Gwynn had a very similar career to Cal Ripken Jr. No, he did not play five million consecutive games in a row, but he did had a hall of fame career, over 3000 hits, and maybe most impressively, spent his entire career with one organization. In this day and age, it seems like players are traded or signed to another team daily. Gwynn was a team player, only making it the World Series once (and losing), but was loyal to the city of San Diego. Gwynn always had a smile on his face and was one of the great hitters of his generation.
5. Ken Griffey Jr. (1989 – 2010)
Teams = Mariners, Reds, White Sox
Notes: 1997 American League Most Valuable Player, 13 time All-Star, 10 Gold Gloves, 630 home runs (5th all-time)
“The Kid” was the best clean hitter with the most pure power during the 90s. McGwire, Sosa, Canseco, Palmiero, and the rest of the juice heads had nothing on junior. The other reason why they’ll never match up to Griffey’s standards is because of their various attitude or off the field issues. Griffey had minimal issues, and was a pleasure to watch.
4. Tino Martinez (1990 – 2005)
Teams = Mariners, Yankees, Cardinals, Devil Rays
Notes: 4 World Series Championships, 2 time All-Star, 1 Silver Slugger Award, 339 career home runs
Yes, I know… how could I put a Yankee on a list of my favorite players?!?! But Tino and also the number two player in this group are special exceptions. I lived in New York until I was three, and my dad still lives there. He was the one who introduced me to baseball. The first stadium I ever went to was the old Yankee Stadium, and the first team I watched on TV was the Yankees. Even though I hate the team now, the first taste of baseball I had was in the Bronx, and there was no sweeter sound than Bob Sheppard’s classic voice introducing a player like Constantino “Tino” Martinez. It also doesn’t hurt that Tino’s walk-up music was one of my favorite songs ever, “Baba O’Riley” by the Who.
3. Troy O’Leary (1993 – 2003)
Teams = Brewers, Red Sox, Expos, Cubs
Notes: 127 career home runs, .309 average in 1997, had 28 HR and 103 RBI in 1999, hit the first grand slam in Red Sox postseason history
Similar to Valentin, O’Leary was never a great major leaguer, but had some nice seasons for Boston. Also, Troy was a very clutch hitter, and that was put on the national stage in game 5 of the 1999 ALDS. Pedro’s stellar relief was the main story in that game, but O’Leary hit two home runs (including a grand slam) and drove in seven runs to lead the team to the next round.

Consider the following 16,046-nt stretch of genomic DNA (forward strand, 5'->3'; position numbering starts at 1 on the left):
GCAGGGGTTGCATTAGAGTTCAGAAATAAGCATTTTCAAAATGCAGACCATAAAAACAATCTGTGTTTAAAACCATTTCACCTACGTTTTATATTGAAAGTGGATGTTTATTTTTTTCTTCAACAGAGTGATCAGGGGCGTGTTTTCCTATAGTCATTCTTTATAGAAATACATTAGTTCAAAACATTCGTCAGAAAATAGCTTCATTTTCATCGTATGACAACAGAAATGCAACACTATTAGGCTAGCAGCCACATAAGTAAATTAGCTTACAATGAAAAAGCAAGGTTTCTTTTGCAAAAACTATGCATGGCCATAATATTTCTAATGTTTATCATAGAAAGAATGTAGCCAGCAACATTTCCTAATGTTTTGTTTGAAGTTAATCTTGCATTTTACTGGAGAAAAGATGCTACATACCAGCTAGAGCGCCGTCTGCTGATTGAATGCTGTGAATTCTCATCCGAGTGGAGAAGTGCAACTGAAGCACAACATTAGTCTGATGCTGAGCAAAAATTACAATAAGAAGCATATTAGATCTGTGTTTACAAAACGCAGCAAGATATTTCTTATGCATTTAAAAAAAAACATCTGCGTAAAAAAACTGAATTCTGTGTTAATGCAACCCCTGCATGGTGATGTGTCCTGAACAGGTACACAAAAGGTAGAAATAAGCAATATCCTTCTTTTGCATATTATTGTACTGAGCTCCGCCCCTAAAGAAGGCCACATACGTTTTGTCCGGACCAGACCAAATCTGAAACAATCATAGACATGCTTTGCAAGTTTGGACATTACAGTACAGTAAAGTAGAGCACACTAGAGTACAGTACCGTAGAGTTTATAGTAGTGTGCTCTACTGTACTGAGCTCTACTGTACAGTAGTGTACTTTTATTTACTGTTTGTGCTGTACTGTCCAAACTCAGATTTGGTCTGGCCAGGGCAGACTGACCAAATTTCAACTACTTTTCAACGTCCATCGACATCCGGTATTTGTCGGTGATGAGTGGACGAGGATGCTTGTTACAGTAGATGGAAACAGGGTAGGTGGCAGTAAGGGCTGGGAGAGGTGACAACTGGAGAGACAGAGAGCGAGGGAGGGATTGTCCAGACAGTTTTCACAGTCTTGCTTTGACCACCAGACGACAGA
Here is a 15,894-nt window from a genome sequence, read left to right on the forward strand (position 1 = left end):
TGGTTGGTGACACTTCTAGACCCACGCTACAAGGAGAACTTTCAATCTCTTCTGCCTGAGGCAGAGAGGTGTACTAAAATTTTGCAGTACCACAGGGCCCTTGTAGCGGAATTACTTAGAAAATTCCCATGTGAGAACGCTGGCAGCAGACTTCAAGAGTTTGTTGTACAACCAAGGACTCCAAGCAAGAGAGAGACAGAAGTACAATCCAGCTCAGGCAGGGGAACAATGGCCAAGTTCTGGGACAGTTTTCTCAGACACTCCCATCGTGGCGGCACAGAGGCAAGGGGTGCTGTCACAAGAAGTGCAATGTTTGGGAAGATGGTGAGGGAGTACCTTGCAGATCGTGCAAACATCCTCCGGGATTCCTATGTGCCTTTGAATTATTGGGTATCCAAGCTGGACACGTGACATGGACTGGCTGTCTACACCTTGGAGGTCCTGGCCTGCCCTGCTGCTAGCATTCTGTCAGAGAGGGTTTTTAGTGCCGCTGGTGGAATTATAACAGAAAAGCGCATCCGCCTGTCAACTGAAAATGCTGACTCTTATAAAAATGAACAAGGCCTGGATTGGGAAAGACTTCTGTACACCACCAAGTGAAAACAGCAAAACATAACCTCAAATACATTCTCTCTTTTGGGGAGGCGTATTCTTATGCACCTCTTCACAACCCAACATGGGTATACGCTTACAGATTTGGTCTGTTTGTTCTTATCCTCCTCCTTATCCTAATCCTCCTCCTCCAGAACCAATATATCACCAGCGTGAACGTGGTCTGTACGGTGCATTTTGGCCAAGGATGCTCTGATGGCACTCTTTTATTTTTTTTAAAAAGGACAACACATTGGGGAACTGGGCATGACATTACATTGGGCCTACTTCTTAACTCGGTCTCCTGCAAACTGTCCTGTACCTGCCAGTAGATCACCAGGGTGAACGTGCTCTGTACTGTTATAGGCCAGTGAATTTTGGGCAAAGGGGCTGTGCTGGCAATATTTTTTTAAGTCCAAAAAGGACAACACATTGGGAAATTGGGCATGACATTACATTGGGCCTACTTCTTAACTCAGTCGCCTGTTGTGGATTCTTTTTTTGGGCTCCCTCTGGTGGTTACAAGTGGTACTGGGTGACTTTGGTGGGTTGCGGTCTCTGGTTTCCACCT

2. Bernie Williams (1991 – 2006)
Team = Yankees
Notes: 4 World Series Championships, 5 time All-Star, 4 Gold Gloves, .297 career average, 287 home runs, Puerto Rican musician
Bernie was the ultimate class act. He spent his entire career with the Yankees, and was a huge part to their four world series championships. He has numerous postseason records, and wasn’t half bad in the regular season either. I loved every time at the stadium when Bernie would get a big home run, they would play “Disco Inferno” by the Bee Gees. “Bern baby bern, disco inferno”. Lastly, during one of the last years of his career, Bernie was spending the all-star break at a minor league game of the Yankees. I was at that game. After the game, as he and his family was driving away in their car, all the fans were crowding around and he signed some autographs, and I shook his hand. It was pretty sick.
1. Nomar Garciaparra (1996 – 2009)
Teams = Red Sox, Cubs, Dodgers, Athletics
Notes: 6 time All-Star, .313 career average, hit .372 in 2000
I will always remember the day that Nomar got traded away from the Red Sox. I was playing in one of my summer league baseball games, and during the middle innings, one of our assistant coaches told the team. Even though the move certainly worked out in the end for Boston, it was still devastating to see my favorite player leave. My family and I loved Nomar so much that we named the family dog, Nomar.
It’s past midnight, and I was going to do some more on this post, but I’m crazy tired, so here is a poll!